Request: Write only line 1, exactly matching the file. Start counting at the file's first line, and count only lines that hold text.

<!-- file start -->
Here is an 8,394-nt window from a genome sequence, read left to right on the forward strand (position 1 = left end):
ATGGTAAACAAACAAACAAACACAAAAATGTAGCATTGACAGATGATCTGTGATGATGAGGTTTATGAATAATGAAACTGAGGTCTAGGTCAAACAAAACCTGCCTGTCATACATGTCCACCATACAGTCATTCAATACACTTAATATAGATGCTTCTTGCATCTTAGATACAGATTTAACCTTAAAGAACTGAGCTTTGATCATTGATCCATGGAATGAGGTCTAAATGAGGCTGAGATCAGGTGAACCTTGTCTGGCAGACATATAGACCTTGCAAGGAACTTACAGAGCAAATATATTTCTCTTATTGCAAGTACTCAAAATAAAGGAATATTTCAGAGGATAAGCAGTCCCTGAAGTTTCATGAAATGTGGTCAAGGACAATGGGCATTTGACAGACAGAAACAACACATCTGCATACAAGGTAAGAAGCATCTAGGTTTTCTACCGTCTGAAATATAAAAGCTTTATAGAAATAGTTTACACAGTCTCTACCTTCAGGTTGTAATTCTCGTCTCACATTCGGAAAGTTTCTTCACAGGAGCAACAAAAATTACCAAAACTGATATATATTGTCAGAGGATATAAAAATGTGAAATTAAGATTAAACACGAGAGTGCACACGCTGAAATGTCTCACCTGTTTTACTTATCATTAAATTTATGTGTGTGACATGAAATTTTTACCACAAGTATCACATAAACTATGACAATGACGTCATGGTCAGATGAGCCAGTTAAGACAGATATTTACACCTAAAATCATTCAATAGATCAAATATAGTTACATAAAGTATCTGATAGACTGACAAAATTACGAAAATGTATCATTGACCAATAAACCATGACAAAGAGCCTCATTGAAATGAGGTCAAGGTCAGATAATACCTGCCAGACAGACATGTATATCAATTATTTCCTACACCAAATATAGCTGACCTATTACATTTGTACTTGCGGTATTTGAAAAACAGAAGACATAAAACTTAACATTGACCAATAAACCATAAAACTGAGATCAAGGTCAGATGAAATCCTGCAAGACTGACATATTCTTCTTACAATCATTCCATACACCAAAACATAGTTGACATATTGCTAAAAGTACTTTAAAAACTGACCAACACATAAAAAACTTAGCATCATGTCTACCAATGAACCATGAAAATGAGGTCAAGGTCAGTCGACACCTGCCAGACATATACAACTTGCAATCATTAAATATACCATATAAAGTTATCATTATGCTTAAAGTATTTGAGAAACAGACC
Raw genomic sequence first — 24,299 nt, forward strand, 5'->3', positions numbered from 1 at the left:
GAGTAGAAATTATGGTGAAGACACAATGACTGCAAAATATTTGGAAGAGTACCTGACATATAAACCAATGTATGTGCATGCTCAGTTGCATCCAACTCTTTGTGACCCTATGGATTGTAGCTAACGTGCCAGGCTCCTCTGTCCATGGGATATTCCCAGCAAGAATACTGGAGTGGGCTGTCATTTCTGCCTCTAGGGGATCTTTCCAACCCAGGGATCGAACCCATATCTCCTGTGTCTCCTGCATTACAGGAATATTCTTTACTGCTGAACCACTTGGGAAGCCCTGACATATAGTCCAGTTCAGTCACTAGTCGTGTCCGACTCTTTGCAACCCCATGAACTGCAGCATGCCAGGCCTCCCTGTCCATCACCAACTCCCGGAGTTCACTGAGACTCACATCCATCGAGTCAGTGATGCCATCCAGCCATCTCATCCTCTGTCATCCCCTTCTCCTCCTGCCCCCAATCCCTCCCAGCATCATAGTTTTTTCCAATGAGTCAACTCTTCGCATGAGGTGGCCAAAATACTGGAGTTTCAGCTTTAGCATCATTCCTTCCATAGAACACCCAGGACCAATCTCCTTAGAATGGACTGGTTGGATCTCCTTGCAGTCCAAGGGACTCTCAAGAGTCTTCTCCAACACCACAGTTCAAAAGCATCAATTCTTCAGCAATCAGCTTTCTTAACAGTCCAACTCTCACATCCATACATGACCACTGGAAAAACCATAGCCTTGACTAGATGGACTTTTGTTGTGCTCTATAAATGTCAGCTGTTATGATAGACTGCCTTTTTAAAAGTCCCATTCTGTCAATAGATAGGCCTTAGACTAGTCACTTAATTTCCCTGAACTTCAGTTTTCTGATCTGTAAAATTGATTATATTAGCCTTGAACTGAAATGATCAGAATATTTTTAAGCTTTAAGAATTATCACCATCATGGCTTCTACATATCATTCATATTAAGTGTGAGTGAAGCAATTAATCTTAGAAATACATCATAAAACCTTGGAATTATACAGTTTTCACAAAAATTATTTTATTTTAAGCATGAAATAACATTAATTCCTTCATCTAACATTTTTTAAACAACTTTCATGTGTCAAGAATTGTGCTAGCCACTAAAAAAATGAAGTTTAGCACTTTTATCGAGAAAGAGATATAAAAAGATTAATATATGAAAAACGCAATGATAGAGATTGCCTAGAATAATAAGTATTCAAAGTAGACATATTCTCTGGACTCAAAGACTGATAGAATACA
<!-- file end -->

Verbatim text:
Here is an 8,394-nt window from a genome sequence, read left to right on the forward strand (position 1 = left end):